By: David C. Wiesner, Ph.D., WSPA Federal Advocacy Coordinator
Psychology, as a profession, is involved in legislative activities which affect the practice of psychology as well as the consumers of psychological services. Legislative advocacy efforts occur at the State level (WSPA’s Legislative Advocacy Committee Chaired by Casey Ward, Psy.D.) as well as at the federal level. Organized Psychology has broadened advocacy to address a range of topics which affect psychologists and the people they work with – and society in general.
Here are some of the areas in which organized psychology has some legislative advocacy involvement at the federal level, along with some specific accomplishments from the past 6 months.
Education and Training
• Pre-K to 12 Education
• Higher Education
• Workforce Development
• Funding for Psychological Research
• Promoting and Defending Research
Social Justice & Human Rights
• Civil Rights
• Criminal Justice Reform
• Healthcare Reform
• Medicare Reimbursement
• Prescriptive Authority
• Mental Health Parity
• Gun Violence
• Interpersonal Violence
1. Oppose the Public Charge Rule – letter sent to Homeland Security opposing the rule aimed at re-configuring how the government evaluates whether a would-be immigrant is likely to become a ”public charge”, that is, to depend on the government for their subsistence.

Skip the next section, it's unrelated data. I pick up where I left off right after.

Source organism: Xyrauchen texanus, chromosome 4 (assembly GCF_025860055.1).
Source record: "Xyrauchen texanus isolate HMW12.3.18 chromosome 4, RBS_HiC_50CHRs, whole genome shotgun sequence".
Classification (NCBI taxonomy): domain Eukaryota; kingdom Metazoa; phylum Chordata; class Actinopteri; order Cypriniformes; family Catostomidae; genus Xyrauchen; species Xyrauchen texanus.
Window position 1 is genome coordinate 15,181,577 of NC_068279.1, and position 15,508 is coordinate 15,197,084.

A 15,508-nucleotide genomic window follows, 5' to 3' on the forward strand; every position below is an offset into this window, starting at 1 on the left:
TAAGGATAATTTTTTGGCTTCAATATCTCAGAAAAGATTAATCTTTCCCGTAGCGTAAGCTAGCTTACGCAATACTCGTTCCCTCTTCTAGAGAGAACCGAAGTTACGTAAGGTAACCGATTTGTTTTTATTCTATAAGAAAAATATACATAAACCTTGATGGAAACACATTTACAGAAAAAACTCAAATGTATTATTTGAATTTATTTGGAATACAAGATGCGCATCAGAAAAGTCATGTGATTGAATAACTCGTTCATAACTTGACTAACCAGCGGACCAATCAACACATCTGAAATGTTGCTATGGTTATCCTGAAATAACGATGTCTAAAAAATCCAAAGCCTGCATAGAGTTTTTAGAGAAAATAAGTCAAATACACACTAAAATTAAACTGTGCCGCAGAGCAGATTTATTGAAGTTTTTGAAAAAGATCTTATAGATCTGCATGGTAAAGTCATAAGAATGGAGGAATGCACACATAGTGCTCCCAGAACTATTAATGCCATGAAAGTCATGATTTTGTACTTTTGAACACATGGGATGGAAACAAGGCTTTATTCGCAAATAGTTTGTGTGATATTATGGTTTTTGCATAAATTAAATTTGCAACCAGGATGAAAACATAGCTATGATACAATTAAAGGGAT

2. Supported Criminal Justice Reform legislation which became law (12-21-2018). This legislation prohibits juvenile solitary confinement and shackling of incarcerated pregnant women.
3. Supported and helped the Juvenile Justice and Delinquency Prevention Program (JJDPP) be authorized. This legislation and reauthorization strengthens JJDPP’s core protections; requiring States to reduce racial and ethnic disparities, adds accountability measures, and stipulates the use of evidence-based and trauma-informed approaches to juvenile justice policy and practice.
4. Supported legislation: H.R.315, the Improving Access to Maternity Care Act (Public Law 115-320), S.3029, the PREEMIE Reauthorization Act (Public Law 115-328), and H.R. 1318, the Preventing Maternity Deaths Act (Public Law 115-344) which was passed into law. This legislation responds to the US’ higher rates of death from pregnancy and childbirth than other developed nations, with wide racial disparities in those rates.